MORNINGTON’S rebuilt pier opened to the public last Saturday with a Parks Victoria sausage sizzle but on the eve of the event local Liberal MP David Morris couldn’t resist throwing a few barbs at the state government.
Mr Morris successfully lobbied his government for pier money, and the Liberal-Nationals Coalition set aside about $15 million in May 2012 to reconstruct the outer section, which was closed in August 2010 after a series of storms.
Mr Morris also had a shot at the previous government in late 2013.
Last Thursday he issued a statement saying the former Coalition government’s $15.3 million reconstruction of the Mornington pier was a good outcome.
“The pier had been in poor condition for too many years. The Brumby [Labor] government bungled the rebuilding of the inner section, running out of money before wave screens could be fitted, leaving the harbour badly exposed in all but the mildest of weather,” he said.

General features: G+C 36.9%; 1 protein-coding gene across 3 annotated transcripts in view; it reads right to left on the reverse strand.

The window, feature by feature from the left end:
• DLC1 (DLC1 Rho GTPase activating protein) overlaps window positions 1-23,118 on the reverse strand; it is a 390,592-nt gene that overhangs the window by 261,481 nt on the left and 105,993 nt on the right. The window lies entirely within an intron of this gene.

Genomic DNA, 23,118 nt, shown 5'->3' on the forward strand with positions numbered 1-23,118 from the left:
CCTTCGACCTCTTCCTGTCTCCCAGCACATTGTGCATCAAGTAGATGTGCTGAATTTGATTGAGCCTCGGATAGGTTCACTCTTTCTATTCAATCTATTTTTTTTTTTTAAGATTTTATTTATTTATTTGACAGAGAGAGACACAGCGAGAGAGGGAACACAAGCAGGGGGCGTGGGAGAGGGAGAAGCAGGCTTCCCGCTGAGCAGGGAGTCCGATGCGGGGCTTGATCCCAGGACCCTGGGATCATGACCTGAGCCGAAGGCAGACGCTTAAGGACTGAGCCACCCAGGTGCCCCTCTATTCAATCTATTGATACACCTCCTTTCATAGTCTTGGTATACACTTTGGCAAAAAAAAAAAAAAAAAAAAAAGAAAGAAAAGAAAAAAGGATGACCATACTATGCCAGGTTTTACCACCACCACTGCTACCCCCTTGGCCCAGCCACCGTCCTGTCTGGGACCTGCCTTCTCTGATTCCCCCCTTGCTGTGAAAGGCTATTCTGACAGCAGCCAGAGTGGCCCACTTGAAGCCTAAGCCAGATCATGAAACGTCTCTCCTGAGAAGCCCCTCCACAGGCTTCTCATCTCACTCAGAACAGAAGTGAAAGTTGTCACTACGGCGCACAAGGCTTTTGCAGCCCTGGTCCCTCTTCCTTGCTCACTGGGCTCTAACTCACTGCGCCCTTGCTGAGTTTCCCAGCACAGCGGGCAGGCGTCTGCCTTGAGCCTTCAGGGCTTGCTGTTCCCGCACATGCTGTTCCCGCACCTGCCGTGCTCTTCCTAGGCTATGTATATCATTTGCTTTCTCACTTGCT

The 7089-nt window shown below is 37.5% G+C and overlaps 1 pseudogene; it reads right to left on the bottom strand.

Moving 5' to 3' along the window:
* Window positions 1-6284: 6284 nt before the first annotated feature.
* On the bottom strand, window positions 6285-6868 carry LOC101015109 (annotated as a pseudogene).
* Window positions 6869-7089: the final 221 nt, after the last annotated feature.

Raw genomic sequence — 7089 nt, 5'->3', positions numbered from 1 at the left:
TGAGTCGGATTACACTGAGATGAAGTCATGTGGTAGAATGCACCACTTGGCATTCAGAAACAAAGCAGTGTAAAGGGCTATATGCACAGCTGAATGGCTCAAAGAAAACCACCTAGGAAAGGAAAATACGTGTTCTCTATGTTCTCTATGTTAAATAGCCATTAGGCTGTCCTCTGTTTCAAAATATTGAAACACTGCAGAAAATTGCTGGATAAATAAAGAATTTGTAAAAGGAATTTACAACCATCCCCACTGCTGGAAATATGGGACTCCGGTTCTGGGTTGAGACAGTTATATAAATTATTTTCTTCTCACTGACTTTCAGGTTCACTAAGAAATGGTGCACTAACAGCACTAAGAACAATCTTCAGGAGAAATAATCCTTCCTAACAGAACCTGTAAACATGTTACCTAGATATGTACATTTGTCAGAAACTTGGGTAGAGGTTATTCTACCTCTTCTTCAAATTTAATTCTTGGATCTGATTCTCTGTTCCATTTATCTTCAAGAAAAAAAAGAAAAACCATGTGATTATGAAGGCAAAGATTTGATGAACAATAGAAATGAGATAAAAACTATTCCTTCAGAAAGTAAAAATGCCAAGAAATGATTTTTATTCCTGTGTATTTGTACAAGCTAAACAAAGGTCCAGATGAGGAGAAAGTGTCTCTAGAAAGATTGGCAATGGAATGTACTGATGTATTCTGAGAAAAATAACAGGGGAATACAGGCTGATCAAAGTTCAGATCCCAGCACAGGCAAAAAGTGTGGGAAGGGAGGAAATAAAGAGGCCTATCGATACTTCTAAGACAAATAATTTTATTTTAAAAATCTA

“Worse still … most of the pier was left marooned and inaccessible, its eventual collapse inevitable.”
Mr Morris said he had “lobbied hard for funding to rebuild the whole pier, not just a short length left by Labor, and to fit wave screens along the entire outer face” after the Coalition won government in 2010.
“The reconstruction, with modern materials and techniques, will ensure the pier will be here not just for 10 or 20 years, but for generations to come,” he said.
The Mornington MP congratulated Carrum Downs-based contractor K V Johnson Constructions, and Parks Victoria “on the successful completion of a great project”.
The previous Labor government spent $3.5 million on the middle, 53-metre section of the pier in 2010-11.
The government’s Minister for Ports Luke Donnellan said more than two million people visited “this iconic pier each year, and this upgrade will ensure the safety and comfort of all visitors, as well as local boaters and fishers for years to come”.
“The project is good for locals, visitors and the tourism industry, and it’s fantastic to mark its completion,” he said.
The new section has added six metres to the length with the pier now 137 metres long. The new structure is half-concrete and half-steel with the outside concrete half designed to withstand the biggest storms.